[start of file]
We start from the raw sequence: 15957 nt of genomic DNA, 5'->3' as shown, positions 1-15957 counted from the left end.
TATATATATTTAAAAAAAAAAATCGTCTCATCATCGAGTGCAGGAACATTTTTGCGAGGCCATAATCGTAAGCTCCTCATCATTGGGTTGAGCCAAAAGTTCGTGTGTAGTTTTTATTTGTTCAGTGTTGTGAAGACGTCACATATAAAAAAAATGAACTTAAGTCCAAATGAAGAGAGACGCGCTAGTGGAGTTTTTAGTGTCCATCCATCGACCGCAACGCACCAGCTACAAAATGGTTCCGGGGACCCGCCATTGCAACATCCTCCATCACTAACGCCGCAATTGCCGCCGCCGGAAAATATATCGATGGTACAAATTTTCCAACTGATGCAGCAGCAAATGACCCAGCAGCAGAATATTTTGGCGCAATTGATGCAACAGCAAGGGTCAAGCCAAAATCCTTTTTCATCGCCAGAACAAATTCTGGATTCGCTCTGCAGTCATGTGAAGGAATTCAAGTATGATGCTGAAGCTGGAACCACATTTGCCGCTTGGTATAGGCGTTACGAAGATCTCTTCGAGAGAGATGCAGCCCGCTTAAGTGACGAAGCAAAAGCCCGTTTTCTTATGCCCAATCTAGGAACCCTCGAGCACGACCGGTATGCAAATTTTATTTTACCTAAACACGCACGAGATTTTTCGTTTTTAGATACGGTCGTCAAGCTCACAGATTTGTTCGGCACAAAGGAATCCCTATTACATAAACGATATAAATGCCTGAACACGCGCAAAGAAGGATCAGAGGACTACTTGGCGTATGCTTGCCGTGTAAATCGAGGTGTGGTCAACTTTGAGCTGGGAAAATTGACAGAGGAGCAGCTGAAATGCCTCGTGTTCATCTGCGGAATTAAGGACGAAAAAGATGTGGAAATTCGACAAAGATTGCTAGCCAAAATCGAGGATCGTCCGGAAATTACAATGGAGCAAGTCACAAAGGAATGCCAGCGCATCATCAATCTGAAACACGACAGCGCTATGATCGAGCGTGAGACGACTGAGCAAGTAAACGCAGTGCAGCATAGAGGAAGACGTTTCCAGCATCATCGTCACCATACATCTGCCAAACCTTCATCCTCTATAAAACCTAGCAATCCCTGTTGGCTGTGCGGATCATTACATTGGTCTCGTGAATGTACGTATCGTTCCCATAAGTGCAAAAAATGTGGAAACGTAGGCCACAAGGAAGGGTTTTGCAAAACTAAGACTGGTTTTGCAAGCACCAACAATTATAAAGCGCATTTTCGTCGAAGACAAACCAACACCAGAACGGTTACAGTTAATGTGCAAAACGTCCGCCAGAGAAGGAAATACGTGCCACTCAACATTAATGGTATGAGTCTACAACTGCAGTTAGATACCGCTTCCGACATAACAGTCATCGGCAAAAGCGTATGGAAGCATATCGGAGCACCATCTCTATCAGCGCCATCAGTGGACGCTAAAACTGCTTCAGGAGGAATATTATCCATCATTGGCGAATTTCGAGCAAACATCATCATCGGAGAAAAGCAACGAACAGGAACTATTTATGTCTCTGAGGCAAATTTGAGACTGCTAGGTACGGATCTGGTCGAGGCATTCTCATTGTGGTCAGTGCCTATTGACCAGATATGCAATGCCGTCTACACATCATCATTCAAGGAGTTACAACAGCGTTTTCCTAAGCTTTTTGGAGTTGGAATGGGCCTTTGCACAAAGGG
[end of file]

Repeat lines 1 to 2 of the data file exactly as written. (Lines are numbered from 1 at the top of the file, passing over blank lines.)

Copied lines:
We start from the raw sequence: 15957 nt of genomic DNA, 5'->3' as shown, positions 1-15957 counted from the left end.
TATATATATTTAAAAAAAAAAATCGTCTCATCATCGAGTGCAGGAACATTTTTGCGAGGCCATAATCGTAAGCTCCTCATCATTGGGTTGAGCCAAAAGTTCGTGTGTAGTTTTTATTTGTTCAGTGTTGTGAAGACGTCACATATAAAAAAAATGAACTTAAGTCCAAATGAAGAGAGACGCGCTAGTGGAGTTTTTAGTGTCCATCCATCGACCGCAACGCACCAGCTACAAAATGGTTCCGGGGACCCGCCATTGCAACATCCTCCATCACTAACGCCGCAATTGCCGCCGCCGGAAAATATATCGATGGTACAAATTTTCCAACTGATGCAGCAGCAAATGACCCAGCAGCAGAATATTTTGGCGCAATTGATGCAACAGCAAGGGTCAAGCCAAAATCCTTTTTCATCGCCAGAACAAATTCTGGATTCGCTCTGCAGTCATGTGAAGGAATTCAAGTATGATGCTGAAGCTGGAACCACATTTGCCGCTTGGTATAGGCGTTACGAAGATCTCTTCGAGAGAGATGCAGCCCGCTTAAGTGACGAAGCAAAAGCCCGTTTTCTTATGCCCAATCTAGGAACCCTCGAGCACGACCGGTATGCAAATTTTATTTTACCTAAACACGCACGAGATTTTTCGTTTTTAGATACGGTCGTCAAGCTCACAGATTTGTTCGGCACAAAGGAATCCCTATTACATAAACGATATAAATGCCTGAACACGCGCAAAGAAGGATCAGAGGACTACTTGGCGTATGCTTGCCGTGTAAATCGAGGTGTGGTCAACTTTGAGCTGGGAAAATTGACAGAGGAGCAGCTGAAATGCCTCGTGTTCATCTGCGGAATTAAGGACGAAAAAGATGTGGAAATTCGACAAAGATTGCTAGCCAAAATCGAGGATCGTCCGGAAATTACAATGGAGCAAGTCACAAAGGAATGCCAGCGCATCATCAATCTGAAACACGACAGCGCTATGATCGAGCGTGAGACGACTGAGCAAGTAAACGCAGTGCAGCATAGAGGAAGACGTTTCCAGCATCATCGTCACCATACATCTGCCAAACCTTCATCCTCTATAAAACCTAGCAATCCCTGTTGGCTGTGCGGATCATTACATTGGTCTCGTGAATGTACGTATCGTTCCCATAAGTGCAAAAAATGTGGAAACGTAGGCCACAAGGAAGGGTTTTGCAAAACTAAGACTGGTTTTGCAAGCACCAACAATTATAAAGCGCATTTTCGTCGAAGACAAACCAACACCAGAACGGTTACAGTTAATGTGCAAAACGTCCGCCAGAGAAGGAAATACGTGCCACTCAACATTAATGGTATGAGTCTACAACTGCAGTTAGATACCGCTTCCGACATAACAGTCATCGGCAAAAGCGTATGGAAGCATATCGGAGCACCATCTCTATCAGCGCCATCAGTGGACGCTAAAACTGCTTCAGGAGGAATATTATCCATCATTGGCGAATTTCGAGCAAACATCATCATCGGAGAAAAGCAACGAACAGGAACTATTTATGTCTCTGAGGCAAATTTGAGACTGCTAGGTACGGATCTGGTCGAGGCATTCTCATTGTGGTCAGTGCCTATTGACCAGATATGCAATGCCGTCTACACATCATCATTCAAGGAGTTACAACAGCGTTTTCCTAAGCTTTTTGGAGTTGGAATGGGCCTTTGCACAAAGGG